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BUILDING A PARTICIPATORY SOCIETY AND ECONOMY FOR THE 21ST CENTURY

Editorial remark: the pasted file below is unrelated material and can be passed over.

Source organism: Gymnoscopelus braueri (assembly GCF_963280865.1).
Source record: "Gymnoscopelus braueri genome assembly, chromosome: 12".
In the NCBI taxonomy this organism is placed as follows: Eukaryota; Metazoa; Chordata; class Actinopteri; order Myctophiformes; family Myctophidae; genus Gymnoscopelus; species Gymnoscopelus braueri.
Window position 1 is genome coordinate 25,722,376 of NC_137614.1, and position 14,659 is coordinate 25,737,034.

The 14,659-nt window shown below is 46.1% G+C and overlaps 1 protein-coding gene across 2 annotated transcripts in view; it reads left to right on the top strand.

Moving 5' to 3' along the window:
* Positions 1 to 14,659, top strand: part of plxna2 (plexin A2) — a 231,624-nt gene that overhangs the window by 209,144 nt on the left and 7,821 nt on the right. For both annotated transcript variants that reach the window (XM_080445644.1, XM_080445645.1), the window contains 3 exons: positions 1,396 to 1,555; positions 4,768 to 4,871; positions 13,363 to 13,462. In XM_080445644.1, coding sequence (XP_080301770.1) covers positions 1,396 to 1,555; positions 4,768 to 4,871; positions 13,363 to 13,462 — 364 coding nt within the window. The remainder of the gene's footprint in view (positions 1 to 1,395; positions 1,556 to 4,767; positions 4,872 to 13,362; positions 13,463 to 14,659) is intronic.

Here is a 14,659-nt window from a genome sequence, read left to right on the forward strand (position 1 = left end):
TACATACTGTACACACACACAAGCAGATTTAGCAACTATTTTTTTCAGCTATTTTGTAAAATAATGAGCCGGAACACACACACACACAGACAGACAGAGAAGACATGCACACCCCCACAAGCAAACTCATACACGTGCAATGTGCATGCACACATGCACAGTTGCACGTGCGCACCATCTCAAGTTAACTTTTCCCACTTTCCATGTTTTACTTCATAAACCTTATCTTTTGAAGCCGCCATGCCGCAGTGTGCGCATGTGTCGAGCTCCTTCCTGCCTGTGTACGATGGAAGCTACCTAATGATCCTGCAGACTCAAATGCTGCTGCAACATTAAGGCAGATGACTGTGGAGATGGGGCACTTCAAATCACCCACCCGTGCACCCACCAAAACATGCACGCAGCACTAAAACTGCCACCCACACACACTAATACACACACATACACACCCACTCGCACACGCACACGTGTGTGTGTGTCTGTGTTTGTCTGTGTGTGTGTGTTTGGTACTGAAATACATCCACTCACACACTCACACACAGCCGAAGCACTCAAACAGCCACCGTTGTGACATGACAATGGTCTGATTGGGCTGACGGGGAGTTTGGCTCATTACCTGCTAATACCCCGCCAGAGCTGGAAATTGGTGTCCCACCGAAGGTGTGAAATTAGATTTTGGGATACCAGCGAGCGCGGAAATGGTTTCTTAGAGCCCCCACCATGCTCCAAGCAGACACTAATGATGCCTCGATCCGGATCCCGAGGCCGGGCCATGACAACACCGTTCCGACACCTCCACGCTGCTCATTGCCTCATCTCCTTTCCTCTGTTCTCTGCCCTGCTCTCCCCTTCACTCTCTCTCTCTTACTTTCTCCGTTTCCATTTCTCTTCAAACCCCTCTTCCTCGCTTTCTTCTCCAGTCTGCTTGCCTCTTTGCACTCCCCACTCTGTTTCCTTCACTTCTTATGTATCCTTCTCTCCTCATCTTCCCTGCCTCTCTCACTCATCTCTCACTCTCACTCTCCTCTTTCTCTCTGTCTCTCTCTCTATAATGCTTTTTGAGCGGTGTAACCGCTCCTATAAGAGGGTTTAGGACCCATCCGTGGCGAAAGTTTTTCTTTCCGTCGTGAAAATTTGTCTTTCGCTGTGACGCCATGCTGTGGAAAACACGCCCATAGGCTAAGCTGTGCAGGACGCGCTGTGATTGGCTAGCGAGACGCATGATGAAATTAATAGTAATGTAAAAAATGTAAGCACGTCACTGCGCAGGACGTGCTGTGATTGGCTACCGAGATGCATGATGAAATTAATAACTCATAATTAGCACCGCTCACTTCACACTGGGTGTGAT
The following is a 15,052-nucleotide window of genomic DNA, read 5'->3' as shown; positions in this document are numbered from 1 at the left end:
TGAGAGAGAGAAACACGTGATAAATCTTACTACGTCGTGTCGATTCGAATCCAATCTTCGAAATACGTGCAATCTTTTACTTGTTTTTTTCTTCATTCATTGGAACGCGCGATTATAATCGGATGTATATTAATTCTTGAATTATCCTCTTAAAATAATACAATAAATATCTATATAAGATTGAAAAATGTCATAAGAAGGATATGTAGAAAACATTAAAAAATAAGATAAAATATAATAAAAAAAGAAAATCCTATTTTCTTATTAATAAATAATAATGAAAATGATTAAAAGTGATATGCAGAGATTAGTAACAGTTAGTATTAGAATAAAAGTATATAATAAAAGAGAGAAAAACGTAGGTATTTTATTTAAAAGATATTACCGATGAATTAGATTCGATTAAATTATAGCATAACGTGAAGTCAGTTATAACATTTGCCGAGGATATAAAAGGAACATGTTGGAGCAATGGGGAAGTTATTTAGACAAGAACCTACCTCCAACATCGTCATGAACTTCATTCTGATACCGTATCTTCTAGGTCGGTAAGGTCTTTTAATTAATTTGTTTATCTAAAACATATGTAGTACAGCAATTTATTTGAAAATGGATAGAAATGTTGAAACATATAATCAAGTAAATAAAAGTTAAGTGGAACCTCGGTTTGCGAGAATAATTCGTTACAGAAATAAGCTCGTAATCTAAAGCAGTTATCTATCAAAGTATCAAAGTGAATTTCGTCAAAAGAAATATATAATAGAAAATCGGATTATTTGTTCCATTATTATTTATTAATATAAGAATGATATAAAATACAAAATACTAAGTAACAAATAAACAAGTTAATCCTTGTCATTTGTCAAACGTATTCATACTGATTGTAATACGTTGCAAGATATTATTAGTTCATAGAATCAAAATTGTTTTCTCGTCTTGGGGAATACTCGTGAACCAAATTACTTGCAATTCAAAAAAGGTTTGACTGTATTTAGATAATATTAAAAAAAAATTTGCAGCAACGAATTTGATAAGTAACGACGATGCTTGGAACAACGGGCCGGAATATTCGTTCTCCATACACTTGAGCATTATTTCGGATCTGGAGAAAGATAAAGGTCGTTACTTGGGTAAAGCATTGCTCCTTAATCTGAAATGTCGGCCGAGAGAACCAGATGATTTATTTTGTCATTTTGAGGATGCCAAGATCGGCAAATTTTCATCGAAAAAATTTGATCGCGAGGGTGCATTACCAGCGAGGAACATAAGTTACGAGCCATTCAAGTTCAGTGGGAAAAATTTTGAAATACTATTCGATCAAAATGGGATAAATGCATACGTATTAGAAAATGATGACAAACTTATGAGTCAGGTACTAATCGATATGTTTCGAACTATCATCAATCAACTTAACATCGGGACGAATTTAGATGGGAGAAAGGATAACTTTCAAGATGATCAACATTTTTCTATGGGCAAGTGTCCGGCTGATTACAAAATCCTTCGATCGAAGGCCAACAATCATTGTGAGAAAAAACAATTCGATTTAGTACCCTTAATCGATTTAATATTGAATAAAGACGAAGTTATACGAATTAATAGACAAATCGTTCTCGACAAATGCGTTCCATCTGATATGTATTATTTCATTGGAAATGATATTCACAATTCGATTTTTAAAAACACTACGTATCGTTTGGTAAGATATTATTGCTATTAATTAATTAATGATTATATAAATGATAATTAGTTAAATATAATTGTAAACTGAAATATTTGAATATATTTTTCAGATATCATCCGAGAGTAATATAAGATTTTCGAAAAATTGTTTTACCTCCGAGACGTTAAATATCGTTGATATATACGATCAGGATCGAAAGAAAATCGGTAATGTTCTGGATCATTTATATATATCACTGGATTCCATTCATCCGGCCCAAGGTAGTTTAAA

BUILDING A PARTICIPATORY SOCIETY AND ECONOMY FOR THE 21ST CENTURY A MASTER CLASS IN PARTICIPATORY ECONOMICS WITH MICHAEL ALBERT “[Capitalism] is not a success. It is not intelligent, it is not beautiful, it is not just, it is not virtuous – and it doesn't deliver the goods. In short, we dislike it, and we are beginning to despise it. But when we wonder what to put in its place, we are extremely perplexed. (John Maynard Keynes) In the 1980s, the conservative British Prime Minister, Margaret Thatcher declared “there is no alternative” (her now infamous TINA doctrine). In reply to this, others challenging this dogma have asserted “Another World is Possible” but most of them have so far failed to present a coherent and convincing alternative. Participatory economics, then, can be understood as both a direct challenge to the TINA doctrine as well as an attempt to formulate a serious answer to the question of economic vision. Participatory economics entails social ownership of productive property, self-managed workplaces and neighbourhood councils. Inside workplaces decisions are made democratically and each worker has one vote, jobs are balanced so that no-one is left with only rote and disempowering work and payment is made according to one's effort or personal sacrifice. The key values or goals of a Participatory Economy are defined as: Self-Management – decision making say in proportion to the degree one is affected Justice – reward for effort or personal sacrifice Solidarity – concern for the well-being of others Diversity – the flourishing of a variety of lifestyles and outcomes Efficiency – meeting our goals without wasting our limited time and resources Sustainability – protecting and nurturing our natural environment The key institutions to achieve those goals are: Democratic Worker and Consumer Councils Jobs Balanced for empowerment and desirability Compensation based on effort and need A participatory planning procedure Michael Albert In 1965, Michael Albert was studying physics at MIT when he objected to the US military's funding of the university. This, along with the civil rights movement, led Albert to become politically active. He went on to become a member of Students for a Democratic Society and opposed the Vietnam War. Albert founded South End Press in 1977 along with Lydia Sargent, Juliet Schor, and others.In 1987, he also founded and Zeta Magazine with Sargent. The magazine focuses on libertarian and anarchist socialist thought and was renamed Z Magazine in 1989. In 1990–91, Albert and Robin Hahnel worked on outlining their ideas around 'participatory economics'. For background go to: https://zcomm.org/author/malbert http://www.participatoryeconomics.info http://www.iopsociety.org

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